An inundation of phone calls and text messages swarmed Todd Berry’s phone shortly after lunchtime Wednesday.
Jubilation occurred from his coaching counterparts. For Berry, the executive director for the American Football Coaches Association, 17 years' worth of emotions were built up.
For nearly two decades, Berry pushed for redshirt reform. On Wednesday morning, the NCAA Division I Council passed Proposal 2017-17, which amends bylaw 12.8 that will allow players to participate in up to four games without burning their redshirt year. Final approval will come from the NCAA Board of Governors.
“It's been what I thought it would be,” Berry told CNHI by phone from Waco, Texas. “Text messages and phone calls basically saying, 'It's a long time coming and excited about this for this next year's class and those classes that follow.'”
Berry chuckled a few times between responses. He knows the importance of Wednesday’s legislative decision; not for himself, but rather for all parties involved.
“This is a huge win for our student athletes,” he said. "I appreciate all the work our coaches did in terms of talking to their athletic directors and our presidents about why this was significant. … The biggest holdup, quite honestly, (was) giving them the reasons why this is significant.”
The council addressed one concern not specifically outlined in the ACC’s proposal, stating mid-year enrollees who play in the postseason can’t use the exception.
In other words, only players on the fall roster would be able to play in up to four games and count the year back.
“We were trying to make sure there was no ability to be able to say I'm in the (College Football Playoff) and then a mid-year transfer can play and it not cost you,” Berry said. “That's not what the intent of the rule was.”
Originally tabled by the council in April based on questions of timing, the number of games and application to other sports, the council moved forward with the proposal for football. An NCAA release said the Division I Student-Athlete Experience Committee will examine how the redshirt rule could apply to other sports.
The current rule gives student athletes five years to play four seasons with the option of taking a redshirt year for academic or athletic purposes. But even if a player is in for one snap, it’s counted as a full season.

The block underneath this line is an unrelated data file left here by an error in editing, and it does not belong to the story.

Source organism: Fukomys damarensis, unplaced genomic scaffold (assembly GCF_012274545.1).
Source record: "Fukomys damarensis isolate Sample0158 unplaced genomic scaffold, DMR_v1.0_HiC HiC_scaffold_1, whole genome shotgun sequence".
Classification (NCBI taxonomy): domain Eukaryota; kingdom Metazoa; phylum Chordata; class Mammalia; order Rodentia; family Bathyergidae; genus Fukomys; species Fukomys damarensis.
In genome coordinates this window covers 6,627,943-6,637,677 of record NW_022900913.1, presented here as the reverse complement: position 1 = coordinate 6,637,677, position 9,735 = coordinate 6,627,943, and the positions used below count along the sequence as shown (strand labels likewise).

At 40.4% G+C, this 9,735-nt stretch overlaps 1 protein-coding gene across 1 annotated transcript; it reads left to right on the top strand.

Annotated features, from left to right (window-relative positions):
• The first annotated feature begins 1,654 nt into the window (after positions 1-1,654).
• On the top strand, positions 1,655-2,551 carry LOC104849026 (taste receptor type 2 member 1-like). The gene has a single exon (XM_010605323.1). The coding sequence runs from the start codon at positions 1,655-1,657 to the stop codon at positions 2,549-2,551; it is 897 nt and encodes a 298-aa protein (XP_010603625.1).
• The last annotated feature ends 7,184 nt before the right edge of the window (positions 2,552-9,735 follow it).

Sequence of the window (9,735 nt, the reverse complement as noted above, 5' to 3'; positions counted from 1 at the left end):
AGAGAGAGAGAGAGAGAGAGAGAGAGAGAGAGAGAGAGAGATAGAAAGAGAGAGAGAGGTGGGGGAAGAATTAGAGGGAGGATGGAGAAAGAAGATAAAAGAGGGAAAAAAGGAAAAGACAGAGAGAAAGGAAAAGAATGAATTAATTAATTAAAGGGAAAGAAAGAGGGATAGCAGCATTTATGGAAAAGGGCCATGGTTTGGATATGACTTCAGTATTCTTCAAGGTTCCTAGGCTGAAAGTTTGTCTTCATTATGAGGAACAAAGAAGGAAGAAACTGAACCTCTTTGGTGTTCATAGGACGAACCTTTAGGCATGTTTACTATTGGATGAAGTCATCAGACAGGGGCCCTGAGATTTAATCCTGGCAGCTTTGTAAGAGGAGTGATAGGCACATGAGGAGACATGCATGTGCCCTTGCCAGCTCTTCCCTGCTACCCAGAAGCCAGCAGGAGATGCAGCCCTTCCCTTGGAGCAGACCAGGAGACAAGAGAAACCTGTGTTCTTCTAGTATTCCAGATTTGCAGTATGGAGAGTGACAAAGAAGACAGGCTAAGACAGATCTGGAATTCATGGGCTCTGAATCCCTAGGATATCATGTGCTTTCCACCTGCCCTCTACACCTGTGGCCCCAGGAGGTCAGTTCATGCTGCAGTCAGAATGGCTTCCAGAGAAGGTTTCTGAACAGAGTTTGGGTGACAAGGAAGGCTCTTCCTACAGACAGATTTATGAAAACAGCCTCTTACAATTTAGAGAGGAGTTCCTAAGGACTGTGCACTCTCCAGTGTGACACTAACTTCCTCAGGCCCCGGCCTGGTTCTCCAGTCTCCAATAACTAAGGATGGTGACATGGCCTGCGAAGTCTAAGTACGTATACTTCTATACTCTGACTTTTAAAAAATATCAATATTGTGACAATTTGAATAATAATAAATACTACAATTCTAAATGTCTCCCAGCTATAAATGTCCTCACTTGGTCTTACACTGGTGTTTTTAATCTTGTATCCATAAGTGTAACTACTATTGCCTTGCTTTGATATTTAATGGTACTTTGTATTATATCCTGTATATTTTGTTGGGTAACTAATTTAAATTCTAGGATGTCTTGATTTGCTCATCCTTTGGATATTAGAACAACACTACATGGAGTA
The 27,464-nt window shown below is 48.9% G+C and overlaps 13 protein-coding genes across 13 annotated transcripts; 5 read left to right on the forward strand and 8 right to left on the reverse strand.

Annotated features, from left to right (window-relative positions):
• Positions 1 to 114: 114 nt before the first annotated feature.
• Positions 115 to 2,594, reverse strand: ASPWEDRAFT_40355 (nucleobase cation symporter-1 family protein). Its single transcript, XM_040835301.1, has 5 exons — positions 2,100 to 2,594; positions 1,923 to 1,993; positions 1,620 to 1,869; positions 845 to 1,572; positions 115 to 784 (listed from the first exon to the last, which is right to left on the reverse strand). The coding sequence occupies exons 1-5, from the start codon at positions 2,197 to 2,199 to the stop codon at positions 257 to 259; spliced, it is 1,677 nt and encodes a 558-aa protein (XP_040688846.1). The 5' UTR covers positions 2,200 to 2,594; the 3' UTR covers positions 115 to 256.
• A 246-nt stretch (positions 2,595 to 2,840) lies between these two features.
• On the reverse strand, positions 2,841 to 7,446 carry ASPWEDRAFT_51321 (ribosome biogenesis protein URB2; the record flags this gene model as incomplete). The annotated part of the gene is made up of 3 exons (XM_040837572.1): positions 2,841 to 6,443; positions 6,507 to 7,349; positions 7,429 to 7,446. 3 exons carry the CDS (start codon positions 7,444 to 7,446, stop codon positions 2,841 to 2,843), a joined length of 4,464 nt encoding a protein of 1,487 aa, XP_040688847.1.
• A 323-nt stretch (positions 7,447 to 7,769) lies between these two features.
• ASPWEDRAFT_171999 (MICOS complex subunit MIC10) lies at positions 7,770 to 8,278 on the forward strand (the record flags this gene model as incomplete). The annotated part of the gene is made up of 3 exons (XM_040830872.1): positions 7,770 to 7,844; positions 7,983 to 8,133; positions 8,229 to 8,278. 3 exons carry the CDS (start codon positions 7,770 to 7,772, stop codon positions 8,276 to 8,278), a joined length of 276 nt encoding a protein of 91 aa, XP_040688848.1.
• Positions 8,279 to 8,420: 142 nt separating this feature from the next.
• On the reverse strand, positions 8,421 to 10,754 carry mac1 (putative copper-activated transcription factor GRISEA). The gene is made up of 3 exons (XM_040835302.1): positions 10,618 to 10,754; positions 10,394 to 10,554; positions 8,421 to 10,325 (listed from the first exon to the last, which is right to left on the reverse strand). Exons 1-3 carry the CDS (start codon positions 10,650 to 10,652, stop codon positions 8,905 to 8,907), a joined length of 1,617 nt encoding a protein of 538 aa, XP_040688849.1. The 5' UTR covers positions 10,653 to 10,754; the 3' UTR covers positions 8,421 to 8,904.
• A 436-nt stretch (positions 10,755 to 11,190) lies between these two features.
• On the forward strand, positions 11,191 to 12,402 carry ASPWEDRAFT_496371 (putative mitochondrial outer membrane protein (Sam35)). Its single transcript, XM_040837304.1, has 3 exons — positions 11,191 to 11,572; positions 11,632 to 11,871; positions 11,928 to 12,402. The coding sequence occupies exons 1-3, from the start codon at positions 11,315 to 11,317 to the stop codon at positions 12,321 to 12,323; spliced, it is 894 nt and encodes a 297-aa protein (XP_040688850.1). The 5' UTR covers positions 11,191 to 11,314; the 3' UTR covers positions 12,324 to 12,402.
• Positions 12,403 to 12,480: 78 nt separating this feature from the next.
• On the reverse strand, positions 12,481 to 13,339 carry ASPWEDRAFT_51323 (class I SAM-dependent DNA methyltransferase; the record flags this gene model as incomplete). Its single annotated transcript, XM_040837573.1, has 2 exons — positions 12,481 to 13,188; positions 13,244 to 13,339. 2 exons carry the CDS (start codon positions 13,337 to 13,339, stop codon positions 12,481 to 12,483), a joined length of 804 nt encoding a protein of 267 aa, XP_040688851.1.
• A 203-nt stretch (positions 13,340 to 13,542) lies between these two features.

Coaches like Berry, whose resume includes stops at Louisiana-Monroe, Army and Illinois State, were constantly faced with difficult decisions, but even more so recently with fewer scholarships (85) and more games (upwards of 15 if teams make the College Football Playoff).
“It is something I think is even more significant now than what it was back then,” Berry said. “I was obviously very frustrated having to go through those meetings with student-athletes at the end of the year to say, ‘Hey, I need you for a quarter to burn your whole redshirt year.’”
Berry previously said the rule change would help student-athletes remain engaged for the entire season. Far too often players tend to drift, and sometimes transfer if they are stamped with a redshirt tag.
The flexibility is a welcome sign for coaches in the Big 12, many of whom spoke out in support of the rule during a post-spring practice conference call.
“Giving the kids a couple games to get their feet wet to get in there and remove some of the snaps from some of these other guys, or late in the year when you have some injuries to play a kid who maybe wasn't ready before but is now ready, it's just the best thing to do for the student athlete, for their development, for their welfare, for their health, really, as we move forward,” Baylor coach Matt Rhule said in April.
The rule change also effectively replaces the medical hardship that provided an additional year of eligibility for a player who was injured in the first four games of the season.
“You might have a young man that didn't play early in the season and all of a sudden was playing late and had an injury late in the season, or only played in one game and then lost the whole year based off the fact it didn't come in the first 25 percent of the season, which was unfair also,” Berry said. “It should be about the number of opportunities to play rather than when they occurred.”
Sean Isabella covers the Big 12 for CNHI Sports. He can be reached at email@example.com.